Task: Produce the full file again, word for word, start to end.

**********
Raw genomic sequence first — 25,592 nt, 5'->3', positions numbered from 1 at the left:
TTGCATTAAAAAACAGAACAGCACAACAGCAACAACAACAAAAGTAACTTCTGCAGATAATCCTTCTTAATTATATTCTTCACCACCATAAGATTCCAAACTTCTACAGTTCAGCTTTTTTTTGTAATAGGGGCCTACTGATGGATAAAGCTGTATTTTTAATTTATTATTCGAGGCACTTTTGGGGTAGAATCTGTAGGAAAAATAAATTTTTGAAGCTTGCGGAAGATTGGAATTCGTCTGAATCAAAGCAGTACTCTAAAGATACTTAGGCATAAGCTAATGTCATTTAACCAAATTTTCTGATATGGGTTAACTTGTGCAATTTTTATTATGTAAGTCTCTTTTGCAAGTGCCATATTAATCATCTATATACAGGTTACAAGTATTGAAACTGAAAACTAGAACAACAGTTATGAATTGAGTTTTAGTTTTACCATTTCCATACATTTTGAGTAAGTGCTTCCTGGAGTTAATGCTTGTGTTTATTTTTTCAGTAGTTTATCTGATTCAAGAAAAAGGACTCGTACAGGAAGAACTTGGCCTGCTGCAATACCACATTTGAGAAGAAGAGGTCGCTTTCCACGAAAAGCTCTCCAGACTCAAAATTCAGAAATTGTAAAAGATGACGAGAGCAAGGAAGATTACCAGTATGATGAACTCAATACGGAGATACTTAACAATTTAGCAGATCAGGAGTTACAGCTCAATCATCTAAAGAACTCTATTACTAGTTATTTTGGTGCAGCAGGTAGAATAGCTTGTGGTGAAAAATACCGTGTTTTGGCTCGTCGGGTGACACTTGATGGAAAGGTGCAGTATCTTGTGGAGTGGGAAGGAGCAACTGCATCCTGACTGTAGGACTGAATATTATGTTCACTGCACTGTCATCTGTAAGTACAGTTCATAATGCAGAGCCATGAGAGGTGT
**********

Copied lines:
Raw genomic sequence first — 25,592 nt, 5'->3', positions numbered from 1 at the left:
TTGCATTAAAAAACAGAACAGCACAACAGCAACAACAACAAAAGTAACTTCTGCAGATAATCCTTCTTAATTATATTCTTCACCACCATAAGATTCCAAACTTCTACAGTTCAGCTTTTTTTTGTAATAGGGGCCTACTGATGGATAAAGCTGTATTTTTAATTTATTATTCGAGGCACTTTTGGGGTAGAATCTGTAGGAAAAATAAATTTTTGAAGCTTGCGGAAGATTGGAATTCGTCTGAATCAAAGCAGTACTCTAAAGATACTTAGGCATAAGCTAATGTCATTTAACCAAATTTTCTGATATGGGTTAACTTGTGCAATTTTTATTATGTAAGTCTCTTTTGCAAGTGCCATATTAATCATCTATATACAGGTTACAAGTATTGAAACTGAAAACTAGAACAACAGTTATGAATTGAGTTTTAGTTTTACCATTTCCATACATTTTGAGTAAGTGCTTCCTGGAGTTAATGCTTGTGTTTATTTTTTCAGTAGTTTATCTGATTCAAGAAAAAGGACTCGTACAGGAAGAACTTGGCCTGCTGCAATACCACATTTGAGAAGAAGAGGTCGCTTTCCACGAAAAGCTCTCCAGACTCAAAATTCAGAAATTGTAAAAGATGACGAGAGCAAGGAAGATTACCAGTATGATGAACTCAATACGGAGATACTTAACAATTTAGCAGATCAGGAGTTACAGCTCAATCATCTAAAGAACTCTATTACTAGTTATTTTGGTGCAGCAGGTAGAATAGCTTGTGGTGAAAAATACCGTGTTTTGGCTCGTCGGGTGACACTTGATGGAAAGGTGCAGTATCTTGTGGAGTGGGAAGGAGCAACTGCATCCTGACTGTAGGACTGAATATTATGTTCACTGCACTGTCATCTGTAAGTACAGTTCATAATGCAGAGCCATGAGAGGTGT